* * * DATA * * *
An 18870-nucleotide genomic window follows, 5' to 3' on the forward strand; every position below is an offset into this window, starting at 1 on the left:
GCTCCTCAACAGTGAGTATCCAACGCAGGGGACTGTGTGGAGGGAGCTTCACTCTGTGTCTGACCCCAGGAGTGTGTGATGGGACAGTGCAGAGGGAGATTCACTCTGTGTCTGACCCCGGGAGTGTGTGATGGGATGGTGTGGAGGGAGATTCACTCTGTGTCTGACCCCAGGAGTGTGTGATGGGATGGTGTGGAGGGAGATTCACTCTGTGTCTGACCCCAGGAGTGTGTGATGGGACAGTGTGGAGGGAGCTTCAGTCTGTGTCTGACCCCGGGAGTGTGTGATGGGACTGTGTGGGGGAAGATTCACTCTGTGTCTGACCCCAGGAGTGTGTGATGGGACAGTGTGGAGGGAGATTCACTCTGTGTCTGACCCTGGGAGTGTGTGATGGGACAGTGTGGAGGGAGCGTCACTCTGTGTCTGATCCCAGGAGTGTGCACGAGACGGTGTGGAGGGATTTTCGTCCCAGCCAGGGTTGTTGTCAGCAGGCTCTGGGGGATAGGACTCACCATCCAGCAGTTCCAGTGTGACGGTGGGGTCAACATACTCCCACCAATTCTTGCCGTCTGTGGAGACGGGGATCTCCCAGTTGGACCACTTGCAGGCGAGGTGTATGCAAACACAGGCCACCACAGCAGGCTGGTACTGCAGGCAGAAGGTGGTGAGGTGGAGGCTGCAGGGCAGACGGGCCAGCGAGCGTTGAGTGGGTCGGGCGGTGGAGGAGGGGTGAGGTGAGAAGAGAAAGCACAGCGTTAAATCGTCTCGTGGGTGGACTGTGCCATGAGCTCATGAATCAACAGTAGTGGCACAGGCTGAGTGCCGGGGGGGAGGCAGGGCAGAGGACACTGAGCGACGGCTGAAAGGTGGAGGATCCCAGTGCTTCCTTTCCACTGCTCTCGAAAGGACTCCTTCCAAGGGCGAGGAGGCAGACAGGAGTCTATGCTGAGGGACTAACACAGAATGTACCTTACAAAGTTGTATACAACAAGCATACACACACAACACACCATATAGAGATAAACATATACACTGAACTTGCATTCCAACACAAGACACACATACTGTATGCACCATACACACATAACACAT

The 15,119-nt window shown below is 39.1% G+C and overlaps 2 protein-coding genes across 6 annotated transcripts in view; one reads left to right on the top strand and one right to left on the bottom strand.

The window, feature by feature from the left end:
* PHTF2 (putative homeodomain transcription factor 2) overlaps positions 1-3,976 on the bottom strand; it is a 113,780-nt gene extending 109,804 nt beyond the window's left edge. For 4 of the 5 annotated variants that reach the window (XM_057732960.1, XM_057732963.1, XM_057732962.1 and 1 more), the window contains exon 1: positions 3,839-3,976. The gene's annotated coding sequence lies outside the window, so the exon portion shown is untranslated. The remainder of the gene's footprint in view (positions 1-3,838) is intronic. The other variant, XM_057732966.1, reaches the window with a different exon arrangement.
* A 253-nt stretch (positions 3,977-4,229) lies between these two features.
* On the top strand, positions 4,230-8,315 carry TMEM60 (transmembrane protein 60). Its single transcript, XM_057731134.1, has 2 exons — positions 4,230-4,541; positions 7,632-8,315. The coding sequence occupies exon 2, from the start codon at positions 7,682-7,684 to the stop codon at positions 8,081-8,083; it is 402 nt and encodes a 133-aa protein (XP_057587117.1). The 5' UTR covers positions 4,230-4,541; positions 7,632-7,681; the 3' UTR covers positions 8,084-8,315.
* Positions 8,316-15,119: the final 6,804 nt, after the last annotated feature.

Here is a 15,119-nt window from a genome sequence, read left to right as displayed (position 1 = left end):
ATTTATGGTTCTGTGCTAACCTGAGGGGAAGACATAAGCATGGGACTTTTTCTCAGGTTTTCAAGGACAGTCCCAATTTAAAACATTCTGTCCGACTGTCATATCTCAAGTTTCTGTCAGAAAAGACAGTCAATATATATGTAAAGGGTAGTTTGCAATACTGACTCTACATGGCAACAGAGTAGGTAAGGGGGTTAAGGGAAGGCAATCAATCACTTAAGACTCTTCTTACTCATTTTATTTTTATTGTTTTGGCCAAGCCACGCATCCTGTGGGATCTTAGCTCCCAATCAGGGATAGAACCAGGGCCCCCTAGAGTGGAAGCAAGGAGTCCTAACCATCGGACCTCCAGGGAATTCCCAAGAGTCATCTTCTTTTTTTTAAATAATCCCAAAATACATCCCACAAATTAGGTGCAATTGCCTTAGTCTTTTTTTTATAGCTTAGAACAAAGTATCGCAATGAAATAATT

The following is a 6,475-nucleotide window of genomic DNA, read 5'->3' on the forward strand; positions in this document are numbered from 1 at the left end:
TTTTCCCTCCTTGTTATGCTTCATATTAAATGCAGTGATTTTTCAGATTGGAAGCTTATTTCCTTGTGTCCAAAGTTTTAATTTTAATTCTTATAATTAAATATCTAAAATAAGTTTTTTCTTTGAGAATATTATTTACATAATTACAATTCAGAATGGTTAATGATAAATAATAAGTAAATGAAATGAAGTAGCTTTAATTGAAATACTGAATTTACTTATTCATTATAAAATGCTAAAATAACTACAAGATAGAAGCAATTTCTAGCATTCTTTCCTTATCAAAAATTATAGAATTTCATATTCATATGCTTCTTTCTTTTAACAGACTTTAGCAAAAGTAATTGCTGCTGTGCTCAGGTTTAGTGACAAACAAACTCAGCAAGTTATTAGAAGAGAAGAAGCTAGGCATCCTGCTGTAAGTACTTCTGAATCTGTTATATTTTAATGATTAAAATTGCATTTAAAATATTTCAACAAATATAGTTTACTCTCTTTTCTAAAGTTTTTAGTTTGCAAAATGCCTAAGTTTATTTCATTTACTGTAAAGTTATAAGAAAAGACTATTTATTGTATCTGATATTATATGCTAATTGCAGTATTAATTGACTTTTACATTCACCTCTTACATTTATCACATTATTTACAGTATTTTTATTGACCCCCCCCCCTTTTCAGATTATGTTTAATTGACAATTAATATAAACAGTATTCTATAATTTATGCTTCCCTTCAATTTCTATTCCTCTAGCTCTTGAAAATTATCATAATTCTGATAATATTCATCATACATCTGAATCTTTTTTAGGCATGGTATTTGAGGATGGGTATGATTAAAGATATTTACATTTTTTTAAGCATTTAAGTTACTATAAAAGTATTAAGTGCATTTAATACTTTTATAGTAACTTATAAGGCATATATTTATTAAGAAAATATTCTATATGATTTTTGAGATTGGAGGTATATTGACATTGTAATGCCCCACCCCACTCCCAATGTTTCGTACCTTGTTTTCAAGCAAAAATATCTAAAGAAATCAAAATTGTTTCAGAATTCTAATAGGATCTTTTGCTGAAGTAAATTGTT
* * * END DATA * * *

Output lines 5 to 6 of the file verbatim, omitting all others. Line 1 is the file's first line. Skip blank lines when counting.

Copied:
* PHTF2 (putative homeodomain transcription factor 2) overlaps positions 1-3,976 on the bottom strand; it is a 113,780-nt gene extending 109,804 nt beyond the window's left edge. For 4 of the 5 annotated variants that reach the window (XM_057732960.1, XM_057732963.1, XM_057732962.1 and 1 more), the window contains exon 1: positions 3,839-3,976. The gene's annotated coding sequence lies outside the window, so the exon portion shown is untranslated. The remainder of the gene's footprint in view (positions 1-3,838) is intronic. The other variant, XM_057732966.1, reaches the window with a different exon arrangement.
* A 253-nt stretch (positions 3,977-4,229) lies between these two features.